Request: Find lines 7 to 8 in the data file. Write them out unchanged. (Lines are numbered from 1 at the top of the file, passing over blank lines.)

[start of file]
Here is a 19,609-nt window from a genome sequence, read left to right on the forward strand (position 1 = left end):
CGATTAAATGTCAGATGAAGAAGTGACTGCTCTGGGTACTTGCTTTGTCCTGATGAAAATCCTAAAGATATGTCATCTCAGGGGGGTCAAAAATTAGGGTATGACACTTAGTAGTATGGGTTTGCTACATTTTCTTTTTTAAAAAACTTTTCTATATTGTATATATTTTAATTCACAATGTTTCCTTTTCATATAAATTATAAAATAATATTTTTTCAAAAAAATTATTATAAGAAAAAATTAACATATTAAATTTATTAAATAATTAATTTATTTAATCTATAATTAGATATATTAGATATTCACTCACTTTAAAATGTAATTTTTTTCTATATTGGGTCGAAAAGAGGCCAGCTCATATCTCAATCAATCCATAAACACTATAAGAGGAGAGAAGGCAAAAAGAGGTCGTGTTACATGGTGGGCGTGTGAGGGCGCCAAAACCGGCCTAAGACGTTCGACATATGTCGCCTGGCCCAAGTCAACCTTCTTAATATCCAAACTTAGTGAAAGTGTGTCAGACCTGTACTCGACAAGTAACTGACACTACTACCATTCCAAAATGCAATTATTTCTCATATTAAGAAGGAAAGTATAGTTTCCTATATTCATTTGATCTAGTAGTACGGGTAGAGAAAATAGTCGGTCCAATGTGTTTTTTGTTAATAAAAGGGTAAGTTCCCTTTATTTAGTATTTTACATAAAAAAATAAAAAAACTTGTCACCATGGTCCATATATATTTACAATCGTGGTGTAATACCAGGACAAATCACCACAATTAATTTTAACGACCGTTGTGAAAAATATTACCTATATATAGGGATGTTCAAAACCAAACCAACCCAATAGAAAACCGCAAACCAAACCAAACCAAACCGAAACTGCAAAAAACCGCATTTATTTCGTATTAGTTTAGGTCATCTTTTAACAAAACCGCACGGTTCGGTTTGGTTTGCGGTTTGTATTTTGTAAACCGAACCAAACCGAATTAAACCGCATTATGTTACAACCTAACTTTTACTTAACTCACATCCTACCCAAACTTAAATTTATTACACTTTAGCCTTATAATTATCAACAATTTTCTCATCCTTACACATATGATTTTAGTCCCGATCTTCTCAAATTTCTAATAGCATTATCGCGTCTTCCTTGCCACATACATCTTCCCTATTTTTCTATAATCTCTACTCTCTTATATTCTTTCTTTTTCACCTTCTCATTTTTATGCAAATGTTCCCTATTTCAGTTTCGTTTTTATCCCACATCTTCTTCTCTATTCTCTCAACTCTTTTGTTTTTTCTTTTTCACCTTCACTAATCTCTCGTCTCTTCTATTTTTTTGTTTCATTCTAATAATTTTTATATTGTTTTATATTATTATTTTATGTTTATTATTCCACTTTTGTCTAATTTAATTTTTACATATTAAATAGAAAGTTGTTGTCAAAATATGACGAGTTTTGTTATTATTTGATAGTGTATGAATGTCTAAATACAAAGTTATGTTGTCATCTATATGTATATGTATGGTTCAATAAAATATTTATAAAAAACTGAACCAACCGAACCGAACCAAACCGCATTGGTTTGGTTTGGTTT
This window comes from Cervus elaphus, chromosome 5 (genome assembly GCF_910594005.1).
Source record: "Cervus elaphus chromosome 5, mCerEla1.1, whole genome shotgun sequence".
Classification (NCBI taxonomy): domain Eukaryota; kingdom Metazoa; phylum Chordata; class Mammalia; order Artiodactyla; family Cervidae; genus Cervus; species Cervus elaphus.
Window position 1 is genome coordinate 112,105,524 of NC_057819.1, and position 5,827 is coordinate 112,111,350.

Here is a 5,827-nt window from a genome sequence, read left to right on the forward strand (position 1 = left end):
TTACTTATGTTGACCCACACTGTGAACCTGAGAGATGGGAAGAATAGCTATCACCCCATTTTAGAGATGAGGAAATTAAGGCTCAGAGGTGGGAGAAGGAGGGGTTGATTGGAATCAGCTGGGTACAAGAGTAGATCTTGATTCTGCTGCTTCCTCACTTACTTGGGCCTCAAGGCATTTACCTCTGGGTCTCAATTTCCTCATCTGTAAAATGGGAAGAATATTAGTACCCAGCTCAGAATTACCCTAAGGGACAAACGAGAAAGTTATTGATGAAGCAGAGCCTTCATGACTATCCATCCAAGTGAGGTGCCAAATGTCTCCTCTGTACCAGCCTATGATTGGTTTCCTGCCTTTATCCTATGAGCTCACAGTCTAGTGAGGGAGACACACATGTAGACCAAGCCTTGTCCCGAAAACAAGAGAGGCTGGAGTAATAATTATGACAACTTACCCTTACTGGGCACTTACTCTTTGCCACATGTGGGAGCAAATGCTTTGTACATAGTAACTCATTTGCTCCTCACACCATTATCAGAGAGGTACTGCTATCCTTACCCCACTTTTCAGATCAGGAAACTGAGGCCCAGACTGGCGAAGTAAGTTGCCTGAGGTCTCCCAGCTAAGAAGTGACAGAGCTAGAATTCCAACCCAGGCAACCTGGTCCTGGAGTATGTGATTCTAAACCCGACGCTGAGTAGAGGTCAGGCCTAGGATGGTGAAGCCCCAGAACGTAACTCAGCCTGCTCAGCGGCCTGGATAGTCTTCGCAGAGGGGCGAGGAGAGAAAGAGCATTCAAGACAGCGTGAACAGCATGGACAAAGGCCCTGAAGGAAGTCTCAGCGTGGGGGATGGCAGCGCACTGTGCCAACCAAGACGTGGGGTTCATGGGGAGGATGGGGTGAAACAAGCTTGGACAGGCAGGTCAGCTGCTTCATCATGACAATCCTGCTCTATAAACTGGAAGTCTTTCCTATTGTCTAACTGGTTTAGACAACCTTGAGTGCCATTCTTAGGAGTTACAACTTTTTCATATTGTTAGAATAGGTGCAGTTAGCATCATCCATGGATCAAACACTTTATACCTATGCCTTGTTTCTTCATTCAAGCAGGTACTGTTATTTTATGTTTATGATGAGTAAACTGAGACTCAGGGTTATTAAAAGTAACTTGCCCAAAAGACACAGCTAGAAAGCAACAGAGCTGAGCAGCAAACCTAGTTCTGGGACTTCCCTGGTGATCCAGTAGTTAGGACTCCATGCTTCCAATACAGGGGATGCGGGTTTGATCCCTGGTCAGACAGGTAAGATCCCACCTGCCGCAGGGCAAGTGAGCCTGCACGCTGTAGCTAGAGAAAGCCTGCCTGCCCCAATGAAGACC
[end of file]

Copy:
Here is a 5,827-nt window from a genome sequence, read left to right on the forward strand (position 1 = left end):
TTACTTATGTTGACCCACACTGTGAACCTGAGAGATGGGAAGAATAGCTATCACCCCATTTTAGAGATGAGGAAATTAAGGCTCAGAGGTGGGAGAAGGAGGGGTTGATTGGAATCAGCTGGGTACAAGAGTAGATCTTGATTCTGCTGCTTCCTCACTTACTTGGGCCTCAAGGCATTTACCTCTGGGTCTCAATTTCCTCATCTGTAAAATGGGAAGAATATTAGTACCCAGCTCAGAATTACCCTAAGGGACAAACGAGAAAGTTATTGATGAAGCAGAGCCTTCATGACTATCCATCCAAGTGAGGTGCCAAATGTCTCCTCTGTACCAGCCTATGATTGGTTTCCTGCCTTTATCCTATGAGCTCACAGTCTAGTGAGGGAGACACACATGTAGACCAAGCCTTGTCCCGAAAACAAGAGAGGCTGGAGTAATAATTATGACAACTTACCCTTACTGGGCACTTACTCTTTGCCACATGTGGGAGCAAATGCTTTGTACATAGTAACTCATTTGCTCCTCACACCATTATCAGAGAGGTACTGCTATCCTTACCCCACTTTTCAGATCAGGAAACTGAGGCCCAGACTGGCGAAGTAAGTTGCCTGAGGTCTCCCAGCTAAGAAGTGACAGAGCTAGAATTCCAACCCAGGCAACCTGGTCCTGGAGTATGTGATTCTAAACCCGACGCTGAGTAGAGGTCAGGCCTAGGATGGTGAAGCCCCAGAACGTAACTCAGCCTGCTCAGCGGCCTGGATAGTCTTCGCAGAGGGGCGAGGAGAGAAAGAGCATTCAAGACAGCGTGAACAGCATGGACAAAGGCCCTGAAGGAAGTCTCAGCGTGGGGGATGGCAGCGCACTGTGCCAACCAAGACGTGGGGTTCATGGGGAGGATGGGGTGAAACAAGCTTGGACAGGCAGGTCAGCTGCTTCATCATGACAATCCTGCTCTATAAACTGGAAGTCTTTCCTATTGTCTAACTGGTTTAGACAACCTTGAGTGCCATTCTTAGGAGTTACAACTTTTTCATATTGTTAGAATAGGTGCAGTTAGCATCATCCATGGATCAAACACTTTATACCTATGCCTTGTTTCTTCATTCAAGCAGGTACTGTTATTTTATGTTTATGATGAGTAAACTGAGACTCAGGGTTATTAAAAGTAACTTGCCCAAAAGACACAGCTAGAAAGCAACAGAGCTGAGCAGCAAACCTAGTTCTGGGACTTCCCTGGTGATCCAGTAGTTAGGACTCCATGCTTCCAATACAGGGGATGCGGGTTTGATCCCTGGTCAGACAGGTAAGATCCCACCTGCCGCAGGGCAAGTGAGCCTGCACGCTGTAGCTAGAGAAAGCCTGCCTGCCCCAATGAAGACC